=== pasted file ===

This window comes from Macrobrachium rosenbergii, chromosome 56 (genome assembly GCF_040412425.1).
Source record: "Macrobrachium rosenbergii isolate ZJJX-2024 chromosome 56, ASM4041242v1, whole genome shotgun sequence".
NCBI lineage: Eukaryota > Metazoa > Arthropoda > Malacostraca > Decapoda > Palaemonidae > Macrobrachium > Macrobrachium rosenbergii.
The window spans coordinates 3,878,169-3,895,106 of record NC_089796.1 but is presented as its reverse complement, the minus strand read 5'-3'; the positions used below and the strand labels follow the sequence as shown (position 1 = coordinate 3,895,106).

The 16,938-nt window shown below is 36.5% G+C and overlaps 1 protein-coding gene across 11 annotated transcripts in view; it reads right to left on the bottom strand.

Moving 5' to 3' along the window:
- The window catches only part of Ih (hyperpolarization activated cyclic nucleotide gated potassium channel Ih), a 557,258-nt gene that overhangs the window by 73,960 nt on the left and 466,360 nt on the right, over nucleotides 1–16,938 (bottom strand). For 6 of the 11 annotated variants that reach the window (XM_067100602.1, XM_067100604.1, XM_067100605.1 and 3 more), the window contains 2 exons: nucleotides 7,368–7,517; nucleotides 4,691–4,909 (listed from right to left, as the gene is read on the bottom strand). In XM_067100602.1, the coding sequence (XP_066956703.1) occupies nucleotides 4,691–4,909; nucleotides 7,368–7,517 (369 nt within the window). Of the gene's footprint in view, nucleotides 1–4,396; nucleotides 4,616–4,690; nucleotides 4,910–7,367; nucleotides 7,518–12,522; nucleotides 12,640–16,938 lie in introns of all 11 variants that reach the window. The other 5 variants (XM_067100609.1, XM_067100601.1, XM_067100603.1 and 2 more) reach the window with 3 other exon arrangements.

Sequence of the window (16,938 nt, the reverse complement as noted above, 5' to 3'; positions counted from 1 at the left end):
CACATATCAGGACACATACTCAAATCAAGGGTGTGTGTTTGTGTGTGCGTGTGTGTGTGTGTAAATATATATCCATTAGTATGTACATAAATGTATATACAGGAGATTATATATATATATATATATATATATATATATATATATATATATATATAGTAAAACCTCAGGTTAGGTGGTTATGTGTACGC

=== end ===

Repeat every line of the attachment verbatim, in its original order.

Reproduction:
This window comes from Macrobrachium rosenbergii, chromosome 56 (genome assembly GCF_040412425.1).
Source record: "Macrobrachium rosenbergii isolate ZJJX-2024 chromosome 56, ASM4041242v1, whole genome shotgun sequence".
NCBI lineage: Eukaryota > Metazoa > Arthropoda > Malacostraca > Decapoda > Palaemonidae > Macrobrachium > Macrobrachium rosenbergii.
The window spans coordinates 3,878,169-3,895,106 of record NC_089796.1 but is presented as its reverse complement, the minus strand read 5'-3'; the positions used below and the strand labels follow the sequence as shown (position 1 = coordinate 3,895,106).

The 16,938-nt window shown below is 36.5% G+C and overlaps 1 protein-coding gene across 11 annotated transcripts in view; it reads right to left on the bottom strand.

Moving 5' to 3' along the window:
- The window catches only part of Ih (hyperpolarization activated cyclic nucleotide gated potassium channel Ih), a 557,258-nt gene that overhangs the window by 73,960 nt on the left and 466,360 nt on the right, over nucleotides 1–16,938 (bottom strand). For 6 of the 11 annotated variants that reach the window (XM_067100602.1, XM_067100604.1, XM_067100605.1 and 3 more), the window contains 2 exons: nucleotides 7,368–7,517; nucleotides 4,691–4,909 (listed from right to left, as the gene is read on the bottom strand). In XM_067100602.1, the coding sequence (XP_066956703.1) occupies nucleotides 4,691–4,909; nucleotides 7,368–7,517 (369 nt within the window). Of the gene's footprint in view, nucleotides 1–4,396; nucleotides 4,616–4,690; nucleotides 4,910–7,367; nucleotides 7,518–12,522; nucleotides 12,640–16,938 lie in introns of all 11 variants that reach the window. The other 5 variants (XM_067100609.1, XM_067100601.1, XM_067100603.1 and 2 more) reach the window with 3 other exon arrangements.

Sequence of the window (16,938 nt, the reverse complement as noted above, 5' to 3'; positions counted from 1 at the left end):
CACATATCAGGACACATACTCAAATCAAGGGTGTGTGTTTGTGTGTGCGTGTGTGTGTGTGTAAATATATATCCATTAGTATGTACATAAATGTATATACAGGAGATTATATATATATATATATATATATATATATATATATATATATATATATAGTAAAACCTCAGGTTAGGTGGTTATGTGTACGC